Collaborating for Communicationby: Julia Gooding and Bill Metz

Journal ArticleDigital resources are stored online in your NSTA Library.

An engineering challenge requires students to work together while providing an opportunity for assessing their learning styles.

Grades
  • Elementary
Publication Date
7/1/2012

Community ActivitySaved in 212 Libraries

Reviews (5)
  • on Fri May 03, 2013 12:03 PM

This is an awesome article that is a design project in which students work together to solve an issue called “The Construction Corundum.” Students must replicate a model of something using materials in the classroom. This is a design project in which the teacher gets to observe how students work together and how they learn. The article includes modifications and it also provides a process skills chart across the curriculum. This is a great activity for all grades.

Adah  (San Antonio, TX)
Adah (San Antonio, TX)

  • on Sat Feb 23, 2013 6:53 AM

This article details a great learning activity and includes scaffolding tips and how to connect it across academic disciplines. I'm excited to try it out in my classroom.

Christopher Hall  (Vanderwagen, NM)
Christopher Hall (Vanderwagen, NM)

  • on Wed Jul 11, 2012 10:07 PM

In an effort to identify various personalities as early as possible at the beginning of the school year, the authors suggest using an engineering challenge called “Construction Conundrum” to reveal leaders/followers, who can follow directions, who is more verbal, which students like hands-on activities, and who will shy away from challenges. They used “The Design Brief” format, which is a template originated by the authors and included in this article, to set up the activity. Also included in this activity are: Figure 1 “Activity modifications” (adjustments that can be made with the materials or directions), Figure 2 “Process skills across the disciplines” (includes: Arts, LA, Math, Science, & Social Studies), and “Figure 3 “Activity overview” (directions for the activity). I found this article was extremely well written. Having used a very similar activity in the past, I must confirm everything said in this article to be accurate. Using this as a pre- and post- assessment, you will be able to compare students’ responses between both activities. I highly recommend this article/activity at all grade levels…and in all content areas.

Sue Garcia
Sue Garcia

  • on Wed Jul 04, 2012 11:32 AM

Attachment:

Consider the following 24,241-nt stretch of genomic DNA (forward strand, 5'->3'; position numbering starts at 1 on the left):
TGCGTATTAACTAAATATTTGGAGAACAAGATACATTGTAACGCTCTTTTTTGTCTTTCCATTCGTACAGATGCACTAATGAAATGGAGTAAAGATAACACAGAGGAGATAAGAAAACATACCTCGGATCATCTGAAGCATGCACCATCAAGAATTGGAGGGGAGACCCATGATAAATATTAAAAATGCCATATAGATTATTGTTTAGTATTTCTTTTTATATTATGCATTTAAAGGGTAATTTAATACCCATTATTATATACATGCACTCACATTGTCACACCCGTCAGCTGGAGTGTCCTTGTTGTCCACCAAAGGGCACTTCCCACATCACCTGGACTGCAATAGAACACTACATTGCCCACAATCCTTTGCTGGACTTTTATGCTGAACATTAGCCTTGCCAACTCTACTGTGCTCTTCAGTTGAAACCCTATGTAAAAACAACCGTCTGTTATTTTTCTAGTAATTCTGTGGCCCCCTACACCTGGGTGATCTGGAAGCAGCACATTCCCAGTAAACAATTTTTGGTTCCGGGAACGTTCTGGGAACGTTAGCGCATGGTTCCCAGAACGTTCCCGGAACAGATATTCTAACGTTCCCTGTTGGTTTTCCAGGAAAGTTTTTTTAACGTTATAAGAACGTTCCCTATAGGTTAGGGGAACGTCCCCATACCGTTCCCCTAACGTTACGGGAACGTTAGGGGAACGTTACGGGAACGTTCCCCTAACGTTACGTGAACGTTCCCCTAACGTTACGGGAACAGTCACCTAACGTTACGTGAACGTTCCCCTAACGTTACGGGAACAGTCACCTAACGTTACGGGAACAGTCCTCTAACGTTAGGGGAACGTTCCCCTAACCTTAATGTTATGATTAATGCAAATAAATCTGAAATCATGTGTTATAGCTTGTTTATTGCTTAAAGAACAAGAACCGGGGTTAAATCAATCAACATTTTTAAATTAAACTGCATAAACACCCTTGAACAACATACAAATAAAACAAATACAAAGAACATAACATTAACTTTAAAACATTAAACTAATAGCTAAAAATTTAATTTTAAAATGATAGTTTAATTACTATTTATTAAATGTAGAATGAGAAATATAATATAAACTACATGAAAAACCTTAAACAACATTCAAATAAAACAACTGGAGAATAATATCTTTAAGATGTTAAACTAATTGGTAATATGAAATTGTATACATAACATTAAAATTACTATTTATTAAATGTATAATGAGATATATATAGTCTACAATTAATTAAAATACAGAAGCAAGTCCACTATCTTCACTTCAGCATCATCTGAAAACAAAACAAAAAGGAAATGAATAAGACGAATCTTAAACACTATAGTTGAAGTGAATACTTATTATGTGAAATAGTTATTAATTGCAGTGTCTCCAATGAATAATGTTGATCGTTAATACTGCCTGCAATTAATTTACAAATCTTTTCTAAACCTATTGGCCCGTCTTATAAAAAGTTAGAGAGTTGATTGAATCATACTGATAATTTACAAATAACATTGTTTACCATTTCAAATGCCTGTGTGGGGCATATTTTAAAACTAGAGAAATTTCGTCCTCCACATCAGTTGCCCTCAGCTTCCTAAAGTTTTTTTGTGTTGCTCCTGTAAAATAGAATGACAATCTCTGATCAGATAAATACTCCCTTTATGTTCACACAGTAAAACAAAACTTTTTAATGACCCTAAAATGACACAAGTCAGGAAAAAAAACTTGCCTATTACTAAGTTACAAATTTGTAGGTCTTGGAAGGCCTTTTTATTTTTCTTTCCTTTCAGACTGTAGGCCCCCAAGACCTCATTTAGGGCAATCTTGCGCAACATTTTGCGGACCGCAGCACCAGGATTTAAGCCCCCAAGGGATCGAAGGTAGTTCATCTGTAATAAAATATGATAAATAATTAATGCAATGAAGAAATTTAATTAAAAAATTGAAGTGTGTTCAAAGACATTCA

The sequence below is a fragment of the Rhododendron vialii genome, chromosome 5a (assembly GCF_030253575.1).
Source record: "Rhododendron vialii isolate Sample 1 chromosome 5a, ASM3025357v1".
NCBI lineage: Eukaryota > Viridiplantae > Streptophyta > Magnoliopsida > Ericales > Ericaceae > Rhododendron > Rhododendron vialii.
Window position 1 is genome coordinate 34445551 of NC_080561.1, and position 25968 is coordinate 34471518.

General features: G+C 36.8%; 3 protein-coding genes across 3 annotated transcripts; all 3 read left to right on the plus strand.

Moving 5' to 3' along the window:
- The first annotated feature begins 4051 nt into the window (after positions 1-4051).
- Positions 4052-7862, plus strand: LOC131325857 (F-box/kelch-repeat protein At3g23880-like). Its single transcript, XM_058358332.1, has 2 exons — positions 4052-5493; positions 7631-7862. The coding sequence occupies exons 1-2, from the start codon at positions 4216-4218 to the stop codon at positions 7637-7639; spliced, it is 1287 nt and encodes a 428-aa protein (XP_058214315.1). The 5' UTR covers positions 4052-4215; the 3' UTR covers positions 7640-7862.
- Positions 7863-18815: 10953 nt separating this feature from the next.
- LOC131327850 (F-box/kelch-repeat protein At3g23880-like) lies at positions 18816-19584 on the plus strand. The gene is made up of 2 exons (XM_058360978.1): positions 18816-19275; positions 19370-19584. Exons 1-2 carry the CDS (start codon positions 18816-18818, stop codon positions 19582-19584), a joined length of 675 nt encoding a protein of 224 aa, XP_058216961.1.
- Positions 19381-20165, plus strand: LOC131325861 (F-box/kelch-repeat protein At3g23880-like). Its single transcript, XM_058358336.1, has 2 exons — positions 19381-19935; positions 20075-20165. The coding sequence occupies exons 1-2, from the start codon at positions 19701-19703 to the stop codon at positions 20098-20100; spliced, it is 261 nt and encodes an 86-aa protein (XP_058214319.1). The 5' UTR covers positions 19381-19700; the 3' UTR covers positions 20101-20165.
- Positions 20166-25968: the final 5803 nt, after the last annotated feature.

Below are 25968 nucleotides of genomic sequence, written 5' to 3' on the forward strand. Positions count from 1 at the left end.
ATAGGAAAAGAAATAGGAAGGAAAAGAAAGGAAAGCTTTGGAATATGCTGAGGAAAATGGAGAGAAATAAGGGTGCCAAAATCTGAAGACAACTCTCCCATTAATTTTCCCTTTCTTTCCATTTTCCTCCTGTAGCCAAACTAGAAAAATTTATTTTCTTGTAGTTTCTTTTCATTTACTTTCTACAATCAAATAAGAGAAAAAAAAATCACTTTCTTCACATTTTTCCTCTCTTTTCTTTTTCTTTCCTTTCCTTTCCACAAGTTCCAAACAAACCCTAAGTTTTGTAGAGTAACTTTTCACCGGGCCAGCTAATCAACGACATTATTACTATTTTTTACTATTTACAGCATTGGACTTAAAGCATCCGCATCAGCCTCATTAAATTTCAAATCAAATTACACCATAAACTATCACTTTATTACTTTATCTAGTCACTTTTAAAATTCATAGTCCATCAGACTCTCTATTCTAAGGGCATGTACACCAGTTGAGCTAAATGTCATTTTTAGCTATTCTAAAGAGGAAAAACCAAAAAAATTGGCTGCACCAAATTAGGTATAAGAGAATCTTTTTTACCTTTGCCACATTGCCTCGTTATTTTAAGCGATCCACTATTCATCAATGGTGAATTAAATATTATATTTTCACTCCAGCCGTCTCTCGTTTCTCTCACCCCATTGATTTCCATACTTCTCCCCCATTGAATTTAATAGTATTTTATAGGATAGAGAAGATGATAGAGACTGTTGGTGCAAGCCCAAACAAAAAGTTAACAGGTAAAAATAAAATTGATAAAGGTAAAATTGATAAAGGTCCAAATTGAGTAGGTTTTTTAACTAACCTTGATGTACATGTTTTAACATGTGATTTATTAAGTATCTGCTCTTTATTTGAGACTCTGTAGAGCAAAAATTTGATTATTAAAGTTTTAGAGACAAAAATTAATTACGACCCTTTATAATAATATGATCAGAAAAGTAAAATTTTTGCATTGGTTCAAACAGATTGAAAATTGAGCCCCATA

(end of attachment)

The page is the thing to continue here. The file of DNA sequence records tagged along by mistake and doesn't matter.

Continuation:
After reading the article, I see how communication can be integrated into any lesson, not as a culminating activity, but as part of the learning. We seem to neglect listening and speaking skills as we assume they will develop on thier own. By emphasizing these skills and following up with reflective practices students will build confidence and be better prepared to justify their work as opposed to deferring the adult's opinion of their responses. The following quote furhter validates the importance of reflective practices and communication: Many scientists agree that it is through the process of reflection, either by discussion or writing, that the learning is further enhanced and made more memorable.

Joseph Cerna  (San antonio, TX)
Joseph Cerna (San antonio, TX)

  • on Thu Jun 28, 2012 6:57 PM

This article offers an engineering challenge that has been successfully used by teachers in primary grades through high school. The authors recommend this lesson as a way to start a new school year off and help teachers get to know their students a little better by observing their collaborative behaviors/abilities. The activity is called the “Construction Conundrum”. Students are placed into construction teams to build models of a new cultural center for their community. The time spent collaborating, designing, constructing, etc., requires students to practice several process skills including classifying, articulating, evaluating, justifying, observing, etc. A detailed process skills chart (Figure 2) is included. The article describes this exercise as a way for students to “…employ a design loop approach to problem solving: planning before acting, asking for clarification when needed, evaluating team progress along the way, revisiting project goals, devising a common vocabulary, and developing a team spirit that is essential with such projects”. There is one photograph displaying a construction team’s model.

Carolyn M  (Buffalo Grove, IL)
Carolyn M (Buffalo Grove, IL)


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